What is the purpose of withholding tax and how much do you need to withhold in order to make sure you don’t get surprised at tax time?
In the most basic of terms, a withholding tax is an amount that an employer withholds from employees’ wages and pays directly to the government. The amount withheld is a credit against the income taxes the employee must pay during the year.
Regarding business owners; all business owners must withhold payroll taxes. As a business owner, you are legally obligated to do it, so payroll taxes are something you really need to plan for so that you will avoid any penalties from the IRS.
Why is understanding Withholding Tax so important to you?
Because doing so, will educate you and provide a clear picture of what you may receive or owe at tax time. Result? No worry or stress and even if you are a taxpayer who will owe, you have the needed time to get ahead in preparing in advance of your tax bill due date.
Here is What You Need to Know About Withholding Tax.
1. How Withholding Is Determined?
First, know that the amount of income tax an employer with-holds from regular pay depends on three things
- The amount you earn in each payroll period
- Your payroll periods
- The information you give an employer on IRS Form W-4
Form W-4 includes four types of information that an employer will use to figure out with-holding taxes.
- Whether to withhold at the single rate or at the lower married rate
- How many withholding allowances you claim
- Whether you want an additional amount withheld
- Whether you are claiming an exemption from withholding in that specific year
THE AMOUNT WITHHELD DEPENDS ON…
- The amount of income earned
- Three types of information an employee gives to their employer on IRS Form W-4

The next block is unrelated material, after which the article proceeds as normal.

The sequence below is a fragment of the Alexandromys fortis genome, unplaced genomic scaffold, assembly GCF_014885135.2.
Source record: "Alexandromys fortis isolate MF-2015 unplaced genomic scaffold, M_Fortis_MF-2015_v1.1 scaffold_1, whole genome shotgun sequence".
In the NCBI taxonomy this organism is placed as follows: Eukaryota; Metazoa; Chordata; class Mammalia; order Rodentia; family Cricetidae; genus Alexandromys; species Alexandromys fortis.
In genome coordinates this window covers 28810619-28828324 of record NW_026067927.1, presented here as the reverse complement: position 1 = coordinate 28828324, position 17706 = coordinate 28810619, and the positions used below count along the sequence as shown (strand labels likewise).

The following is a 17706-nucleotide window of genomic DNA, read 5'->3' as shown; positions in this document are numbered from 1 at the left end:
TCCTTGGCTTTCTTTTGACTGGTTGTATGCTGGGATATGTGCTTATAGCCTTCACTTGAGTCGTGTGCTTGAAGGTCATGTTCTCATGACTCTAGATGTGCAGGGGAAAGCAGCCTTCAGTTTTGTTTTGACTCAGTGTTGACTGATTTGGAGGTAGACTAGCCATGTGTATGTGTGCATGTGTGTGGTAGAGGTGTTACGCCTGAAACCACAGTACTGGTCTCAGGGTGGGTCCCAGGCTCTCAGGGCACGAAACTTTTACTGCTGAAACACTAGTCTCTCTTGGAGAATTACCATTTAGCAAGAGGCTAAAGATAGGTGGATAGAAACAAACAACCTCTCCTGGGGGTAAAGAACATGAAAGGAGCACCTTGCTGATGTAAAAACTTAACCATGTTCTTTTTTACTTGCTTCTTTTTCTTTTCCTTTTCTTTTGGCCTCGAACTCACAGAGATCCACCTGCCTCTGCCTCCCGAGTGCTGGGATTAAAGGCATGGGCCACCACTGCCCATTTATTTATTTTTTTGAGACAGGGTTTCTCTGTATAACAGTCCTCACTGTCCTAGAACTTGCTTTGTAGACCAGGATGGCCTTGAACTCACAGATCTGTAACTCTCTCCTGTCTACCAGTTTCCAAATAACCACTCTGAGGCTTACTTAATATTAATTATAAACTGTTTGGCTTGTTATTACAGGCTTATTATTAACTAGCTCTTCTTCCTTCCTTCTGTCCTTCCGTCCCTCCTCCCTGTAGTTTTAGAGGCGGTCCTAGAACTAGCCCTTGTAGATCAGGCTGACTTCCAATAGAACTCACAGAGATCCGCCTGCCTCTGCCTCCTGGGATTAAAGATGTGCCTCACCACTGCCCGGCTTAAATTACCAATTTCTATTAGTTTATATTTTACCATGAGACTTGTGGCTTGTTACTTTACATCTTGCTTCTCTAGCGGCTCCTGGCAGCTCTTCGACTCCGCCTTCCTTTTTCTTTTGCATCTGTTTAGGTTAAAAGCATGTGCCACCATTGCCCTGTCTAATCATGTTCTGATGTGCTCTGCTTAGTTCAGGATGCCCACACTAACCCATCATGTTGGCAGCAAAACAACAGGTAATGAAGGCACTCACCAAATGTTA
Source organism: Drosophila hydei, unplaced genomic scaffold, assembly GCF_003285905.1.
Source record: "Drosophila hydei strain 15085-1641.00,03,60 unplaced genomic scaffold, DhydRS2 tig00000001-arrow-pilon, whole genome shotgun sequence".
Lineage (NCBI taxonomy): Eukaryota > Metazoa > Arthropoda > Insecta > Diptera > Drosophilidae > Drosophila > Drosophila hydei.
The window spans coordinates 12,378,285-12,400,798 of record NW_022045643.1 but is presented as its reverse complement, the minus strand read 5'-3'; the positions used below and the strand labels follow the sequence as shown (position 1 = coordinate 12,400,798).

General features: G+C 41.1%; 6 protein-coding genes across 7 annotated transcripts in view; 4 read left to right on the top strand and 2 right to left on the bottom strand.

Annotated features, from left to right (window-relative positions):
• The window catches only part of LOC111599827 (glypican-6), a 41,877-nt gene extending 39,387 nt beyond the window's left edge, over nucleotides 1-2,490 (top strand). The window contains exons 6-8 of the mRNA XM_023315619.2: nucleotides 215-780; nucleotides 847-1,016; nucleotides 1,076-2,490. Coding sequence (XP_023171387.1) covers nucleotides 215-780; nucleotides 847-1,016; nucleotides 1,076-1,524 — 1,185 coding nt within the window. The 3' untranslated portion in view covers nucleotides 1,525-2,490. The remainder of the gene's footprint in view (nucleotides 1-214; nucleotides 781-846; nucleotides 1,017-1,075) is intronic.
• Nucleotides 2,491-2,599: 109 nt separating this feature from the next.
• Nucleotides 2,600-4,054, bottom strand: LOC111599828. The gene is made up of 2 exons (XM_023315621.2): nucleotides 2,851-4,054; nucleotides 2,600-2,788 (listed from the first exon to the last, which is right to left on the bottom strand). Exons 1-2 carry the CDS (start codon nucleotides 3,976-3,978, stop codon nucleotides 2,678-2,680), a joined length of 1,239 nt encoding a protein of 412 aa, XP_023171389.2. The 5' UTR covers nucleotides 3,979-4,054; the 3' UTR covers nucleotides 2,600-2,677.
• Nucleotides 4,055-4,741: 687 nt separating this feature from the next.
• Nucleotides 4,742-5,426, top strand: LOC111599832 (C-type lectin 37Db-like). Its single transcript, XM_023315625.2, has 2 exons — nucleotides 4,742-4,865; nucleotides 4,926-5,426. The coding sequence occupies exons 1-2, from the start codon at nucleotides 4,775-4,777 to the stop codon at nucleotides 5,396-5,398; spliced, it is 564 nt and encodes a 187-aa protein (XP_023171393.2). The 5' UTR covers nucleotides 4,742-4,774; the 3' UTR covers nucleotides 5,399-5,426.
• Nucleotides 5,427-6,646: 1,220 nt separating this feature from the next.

- Filing Status: either the single rate or the lower married rate
- Number of withholding allowances claimed. Each allowance claimed reduces the amount withheld.
- Additional withholding. An employee can request an additional amount to be withheld from each paycheck.
2. Everyone Should Check Withholding!
- The IRS recommendation is that everyone should do a Paycheck Checkup.
- By doing this now and potentially changing your withholding now, the IRS states that all taxpayers can get the refund they want next year.
- If you owe taxes, increasing your tax withholding in 2019 is the best way to get ahead of any potential tax bill for next year.
3. When To Check Withholding?
- Earlier in the year, though if you have not done so already, check your withholding immediately and consult with a tax professional
- When Tax Laws Change: As they did in 2017
- When your Life Changes: A new marriage, a divorce, birth or adoption of a child, home purchase, retirement, filing chapter 11 bankruptcy
- If your Wage Income Changes: you or your spouse start working, stop working or begin a second job
- When you have Taxable Income Not Subject to Withholding – Interest, dividends, capital gains, self-employment and gig economy income and IRA distributions
- When you have Itemized Deductions or Tax Credits – Medical expenses, taxes, interest expense, gifts to charity, dependent care expenses, education credit, Child Tax Credit, Earned Income Tax Credit
4. How to Check Your Withholding?
- Use the IRS Tax Withholding Estimator.
- The Tax Withholding Estimator will help you determine whether you need to give an employer a new IRS Form W-4
- Whether you are single or have a family; with tax reform now a reality, it’s important to know the basics
- There is a lot to know about Tax Withholding and Estimated Tax. If your tax situation is complicated, your best move is to contact a tax professional.
5. How to Change Withholding?
- Complete a new Form W-4, Employee’s Withholding Allowance Certificate, and submit it to your employer
- Complete a new Form W-4P, Withholding Certificate for Pension or Annuity Payments, and submit it to your payer
- Make an additional or estimated tax payment to the IRS before the end of the year.
The Benefits of Tax withholding are two-fold. First, tax withholding enables the government to get a steady stream of income throughout the year, as employers and self-employed people generally remit tax on a quarterly basis.
The Big Benefit for Employer and Employee is in planning ahead.
This will make it less likely that you will be unable to pay your required taxes on time.
At Borshoff Consulting, we work for you and our plan is to always help you keep more of your money. Schedule your free consultation today.